In what could be called the ultimate hubris, the ALPHV/BlackCat ransomware group this week filed a U.S. Securities and Exchange Commission complaint.
It’s certainly a unique way to increase the trouble generated by one of its attacks. The complaint, which is described in detail in yesterday’s post on Bleeping Computer by Ionut Ilascu, charges one of its alleged victims with not complying with the SEC’s four-day disclosure rule.
Ilascu cites confirmation of the breach by MeridianLink, a financial services tech provider that said it acted immediately to contain the threat and begin their investigation. The hackers claimed the attack took place on Nov. 7, and MeridianLink representatives never followed up with any response to their ransom demands. The source indicated to Ilascu that no unauthorized access or interruption to its business have happened.
Dr. Ilia Kolochenko, chief architect at application security firm ImmuniWeb, told SiliconANGLE that he wasn’t surprised. “Ransomware actors will likely start filing complaints with other U.S. and EU regulatory agencies when the victims fail to timely disclose their breaches,” he said. He predicts that the regulators will have to vet these complaints to ensure they represent a reportable event, “otherwise, exaggerated or even completely false complaints will flood their systems with noise and paralyze their work.”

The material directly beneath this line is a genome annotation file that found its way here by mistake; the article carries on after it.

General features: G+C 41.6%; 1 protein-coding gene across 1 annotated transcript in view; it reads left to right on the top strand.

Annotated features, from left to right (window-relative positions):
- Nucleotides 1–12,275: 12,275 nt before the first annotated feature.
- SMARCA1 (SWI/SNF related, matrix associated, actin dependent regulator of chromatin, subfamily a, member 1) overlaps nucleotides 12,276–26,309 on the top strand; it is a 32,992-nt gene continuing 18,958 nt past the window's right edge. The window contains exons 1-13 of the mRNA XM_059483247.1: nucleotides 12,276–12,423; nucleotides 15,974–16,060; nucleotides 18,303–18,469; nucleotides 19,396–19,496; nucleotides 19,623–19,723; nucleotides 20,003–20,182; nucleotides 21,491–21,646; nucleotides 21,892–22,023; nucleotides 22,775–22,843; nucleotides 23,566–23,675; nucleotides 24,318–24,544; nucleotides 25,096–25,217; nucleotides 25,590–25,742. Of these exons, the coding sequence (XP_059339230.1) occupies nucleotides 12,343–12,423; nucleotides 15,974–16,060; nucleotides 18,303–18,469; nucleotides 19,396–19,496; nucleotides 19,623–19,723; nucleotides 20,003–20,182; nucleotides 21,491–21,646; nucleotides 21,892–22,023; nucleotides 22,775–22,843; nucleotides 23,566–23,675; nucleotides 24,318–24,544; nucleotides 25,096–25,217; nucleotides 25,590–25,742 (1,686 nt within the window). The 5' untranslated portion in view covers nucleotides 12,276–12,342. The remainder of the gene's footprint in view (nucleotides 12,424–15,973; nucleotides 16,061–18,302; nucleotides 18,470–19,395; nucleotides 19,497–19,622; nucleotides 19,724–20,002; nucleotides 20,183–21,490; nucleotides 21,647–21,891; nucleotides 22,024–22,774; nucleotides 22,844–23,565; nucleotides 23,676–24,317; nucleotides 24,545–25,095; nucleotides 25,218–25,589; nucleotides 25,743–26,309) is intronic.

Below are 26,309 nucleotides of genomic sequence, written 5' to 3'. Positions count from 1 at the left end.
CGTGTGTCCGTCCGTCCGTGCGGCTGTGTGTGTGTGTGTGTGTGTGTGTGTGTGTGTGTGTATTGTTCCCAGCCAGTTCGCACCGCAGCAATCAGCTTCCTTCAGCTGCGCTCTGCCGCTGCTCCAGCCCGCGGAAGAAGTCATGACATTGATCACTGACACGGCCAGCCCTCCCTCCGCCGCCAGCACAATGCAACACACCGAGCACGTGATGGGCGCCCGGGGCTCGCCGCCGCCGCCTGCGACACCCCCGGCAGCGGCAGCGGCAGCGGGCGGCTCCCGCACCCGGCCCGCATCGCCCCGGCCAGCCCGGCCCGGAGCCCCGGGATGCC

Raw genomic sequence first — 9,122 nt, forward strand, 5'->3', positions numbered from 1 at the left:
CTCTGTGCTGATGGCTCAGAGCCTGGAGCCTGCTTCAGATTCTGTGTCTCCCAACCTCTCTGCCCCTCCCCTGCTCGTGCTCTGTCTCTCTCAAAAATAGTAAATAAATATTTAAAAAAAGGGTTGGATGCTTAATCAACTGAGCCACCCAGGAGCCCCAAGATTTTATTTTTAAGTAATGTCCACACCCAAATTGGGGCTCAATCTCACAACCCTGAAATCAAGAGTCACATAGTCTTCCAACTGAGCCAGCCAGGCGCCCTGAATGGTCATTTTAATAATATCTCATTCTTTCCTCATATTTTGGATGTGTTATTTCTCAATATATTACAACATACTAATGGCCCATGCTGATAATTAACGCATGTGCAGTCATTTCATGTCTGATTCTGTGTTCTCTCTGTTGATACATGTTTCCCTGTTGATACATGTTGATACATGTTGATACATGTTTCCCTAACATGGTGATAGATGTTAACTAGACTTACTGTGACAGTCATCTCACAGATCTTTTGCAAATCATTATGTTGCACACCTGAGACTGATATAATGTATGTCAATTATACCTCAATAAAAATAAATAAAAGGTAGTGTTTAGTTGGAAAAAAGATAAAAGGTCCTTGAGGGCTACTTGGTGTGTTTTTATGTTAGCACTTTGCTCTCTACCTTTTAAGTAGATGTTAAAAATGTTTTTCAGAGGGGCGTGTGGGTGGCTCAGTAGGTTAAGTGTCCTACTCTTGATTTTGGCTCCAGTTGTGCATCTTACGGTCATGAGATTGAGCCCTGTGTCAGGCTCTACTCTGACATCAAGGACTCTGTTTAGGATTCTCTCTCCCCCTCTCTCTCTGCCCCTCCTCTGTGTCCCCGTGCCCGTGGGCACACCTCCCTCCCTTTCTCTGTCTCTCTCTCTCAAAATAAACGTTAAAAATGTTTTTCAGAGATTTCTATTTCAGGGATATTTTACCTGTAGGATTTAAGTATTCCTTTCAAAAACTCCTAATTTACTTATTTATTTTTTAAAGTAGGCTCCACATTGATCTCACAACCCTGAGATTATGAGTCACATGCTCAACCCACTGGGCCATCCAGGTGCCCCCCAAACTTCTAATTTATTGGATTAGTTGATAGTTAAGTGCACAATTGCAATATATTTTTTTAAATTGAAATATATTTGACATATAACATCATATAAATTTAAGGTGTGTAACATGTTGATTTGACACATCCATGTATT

The story shows screenshots of the SEC filings by the hackers, including confirmation of their submittal. Whether an actual breach had happened depends on resolving the different stories from the ransomware group and MeridianLink security managers. And even if the breach had happened, it’s not likely that MeridianLink was required to disclose it, since the rule for quick disclosure doesn’t go into effect until next month anyway.
This latest ransomware maneuver is just another example of the escalation of extortion methods, known as multipoint attacks. ALPHV/BlackCat is one of the most prolific multipoint groups.
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